Social media driving surge in life insurance applications among Gen Z and Millennials

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Applications for life insurance policies have shot up among consumers amid an era of economic uncertainty. 

What is notable, though, is that the proliferation of financial education on social media is a big driver behind this increase. 

Scores of Gen Z and Millennials are turning to social media channels from YouTube and TikTok to get a better understanding of financial products, which includes life insurance, according to Bryan Simms, co-founder and president of Mammoth Life and Reinsurance Company. 

Applications increased 6.5% in December, reflecting the second-highest year-over-year growth rate on record for that month, according to data from MIB Group, a membership corporation owned by approximately 430 member insurance companies, published last month.

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Additionally, the year to date growth rate in 2023 “was largely driven by younger age groups” at or under 50 years old, MIB noted. 

Given the rise in social media and its influence on daily life, there is a whole new “generation of Americans, 18 to 42, who rely not exclusively but primarily on those social media outlets as a means to get themselves educated about what’s available to them,” Simms said.

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He noted that these outlets have “made previously misunderstood financial services product easier to understand and more approachable.”

Financial service professionals are even turning to these channels to reach a broader audience than their current clientele. 

“That broader audience has a greater proclivity for the use of social media outlets as education funnels than they have ever in the past,” Simms said.

Previously, there had been many misconceptions that life insurance was too expensive. If cost was not a concern, people did not know where to go to learn about it.

According to a recent report from insurance trade group LIMRA, life insurance has been declining over the past decade. Just over half of U.S. adults report having life insurance today, which is down from 63% in 2011.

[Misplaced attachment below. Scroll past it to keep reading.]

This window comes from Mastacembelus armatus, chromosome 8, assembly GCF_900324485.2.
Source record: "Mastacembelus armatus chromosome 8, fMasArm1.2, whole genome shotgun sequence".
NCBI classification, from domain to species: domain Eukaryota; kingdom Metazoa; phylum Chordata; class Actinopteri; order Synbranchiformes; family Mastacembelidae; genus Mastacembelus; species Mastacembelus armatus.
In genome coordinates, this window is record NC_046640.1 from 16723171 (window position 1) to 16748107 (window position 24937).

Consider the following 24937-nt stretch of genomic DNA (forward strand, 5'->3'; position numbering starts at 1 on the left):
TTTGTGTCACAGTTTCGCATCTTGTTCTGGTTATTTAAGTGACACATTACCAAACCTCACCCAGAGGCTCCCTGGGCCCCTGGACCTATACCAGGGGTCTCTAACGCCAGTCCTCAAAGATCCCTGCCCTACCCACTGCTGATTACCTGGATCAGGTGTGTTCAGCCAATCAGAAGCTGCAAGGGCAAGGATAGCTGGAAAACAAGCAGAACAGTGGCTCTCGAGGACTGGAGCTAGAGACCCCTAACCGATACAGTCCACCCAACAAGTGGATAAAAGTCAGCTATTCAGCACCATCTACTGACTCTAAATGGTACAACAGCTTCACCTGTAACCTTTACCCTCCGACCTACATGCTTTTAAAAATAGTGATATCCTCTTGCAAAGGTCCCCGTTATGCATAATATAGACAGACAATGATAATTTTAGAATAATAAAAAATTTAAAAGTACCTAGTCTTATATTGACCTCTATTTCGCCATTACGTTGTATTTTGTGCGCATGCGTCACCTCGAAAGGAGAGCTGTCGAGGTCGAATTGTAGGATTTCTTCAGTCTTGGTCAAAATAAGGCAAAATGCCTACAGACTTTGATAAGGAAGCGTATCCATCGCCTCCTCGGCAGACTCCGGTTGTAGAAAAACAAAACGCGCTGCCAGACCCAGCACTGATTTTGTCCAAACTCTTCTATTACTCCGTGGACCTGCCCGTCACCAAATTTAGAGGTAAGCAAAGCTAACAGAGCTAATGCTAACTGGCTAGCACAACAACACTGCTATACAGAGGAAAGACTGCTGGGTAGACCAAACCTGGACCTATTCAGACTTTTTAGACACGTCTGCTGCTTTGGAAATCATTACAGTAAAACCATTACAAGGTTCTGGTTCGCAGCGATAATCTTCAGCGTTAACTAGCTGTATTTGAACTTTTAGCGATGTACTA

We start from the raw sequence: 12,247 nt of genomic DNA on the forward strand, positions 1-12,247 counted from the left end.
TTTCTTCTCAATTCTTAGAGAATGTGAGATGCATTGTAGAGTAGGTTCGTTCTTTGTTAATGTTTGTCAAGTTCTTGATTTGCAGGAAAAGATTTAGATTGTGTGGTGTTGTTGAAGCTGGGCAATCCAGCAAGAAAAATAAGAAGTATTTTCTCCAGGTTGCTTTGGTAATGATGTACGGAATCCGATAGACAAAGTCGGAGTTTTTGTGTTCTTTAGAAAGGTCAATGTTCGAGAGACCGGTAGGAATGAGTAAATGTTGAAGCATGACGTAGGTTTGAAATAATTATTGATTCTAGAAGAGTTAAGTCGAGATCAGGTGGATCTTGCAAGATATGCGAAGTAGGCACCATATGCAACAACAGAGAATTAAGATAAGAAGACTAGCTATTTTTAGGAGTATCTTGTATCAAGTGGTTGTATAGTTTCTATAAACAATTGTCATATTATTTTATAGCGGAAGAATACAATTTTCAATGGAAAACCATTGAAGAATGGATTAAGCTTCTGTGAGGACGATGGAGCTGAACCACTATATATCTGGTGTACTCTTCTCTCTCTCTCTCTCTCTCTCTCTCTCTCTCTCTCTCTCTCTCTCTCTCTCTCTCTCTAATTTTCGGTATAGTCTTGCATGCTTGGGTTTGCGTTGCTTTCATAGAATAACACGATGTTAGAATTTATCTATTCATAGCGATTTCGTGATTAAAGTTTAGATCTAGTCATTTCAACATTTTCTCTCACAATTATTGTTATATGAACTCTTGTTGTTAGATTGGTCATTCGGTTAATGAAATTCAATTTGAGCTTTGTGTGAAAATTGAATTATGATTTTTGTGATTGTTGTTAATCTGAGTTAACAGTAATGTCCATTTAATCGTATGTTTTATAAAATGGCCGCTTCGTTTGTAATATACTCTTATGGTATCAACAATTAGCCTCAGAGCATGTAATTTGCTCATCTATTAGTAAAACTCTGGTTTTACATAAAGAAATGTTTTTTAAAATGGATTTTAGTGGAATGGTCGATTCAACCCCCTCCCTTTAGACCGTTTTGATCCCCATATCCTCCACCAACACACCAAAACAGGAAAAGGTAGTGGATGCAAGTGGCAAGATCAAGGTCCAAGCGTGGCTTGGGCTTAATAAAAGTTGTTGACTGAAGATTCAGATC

Additionally, another large portion of Americans, more than 100 million, believe they do not have enough coverage, according to a 2023 Insurance Barometer Study, conducted jointly by LIMRA and Life Happens.

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However, in recent years, there has been a shift in mentality by younger generations. For one, the coronavirus pandemic forced people “to face mortality concerns and legacy concerns much earlier than prior generations.” 

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They were faced with the very real possibility of death due to unforeseen circumstances. However, it was also a time when a lot of people lost their jobs, and consequently, their company benefits.

“If you were working a job pre-COVID and your employer provided benefits for you, that included some modicum of life insurance product and your job went away, those benefits went away,” Simms said. “If you had an experience where someone in your family or in your circle of influence, passed only as a result of [a] COVID illness, now your mental state is shifting too.” 

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Simms sees social media as a key engagement tool for drumming up continued interest in life insurance policies which can provide consumers with an opportunity to “build cash value, which can help aid future investments.”

“We are seeing a growing demand by consumers who want to secure life insurance in order to help prepare for an uncertain economic future,” Simms added.

However, there are many nuances to coverage that Simms argued are vital for consumers to understand. 

For instance, while most large companies offer supplemental insurance as part of their benefits package, Simms warned that “it’s never going to be enough.” 

It underpinned another misconception. Depending on what a person needs, Simms recommends consumers look into additional coverage.

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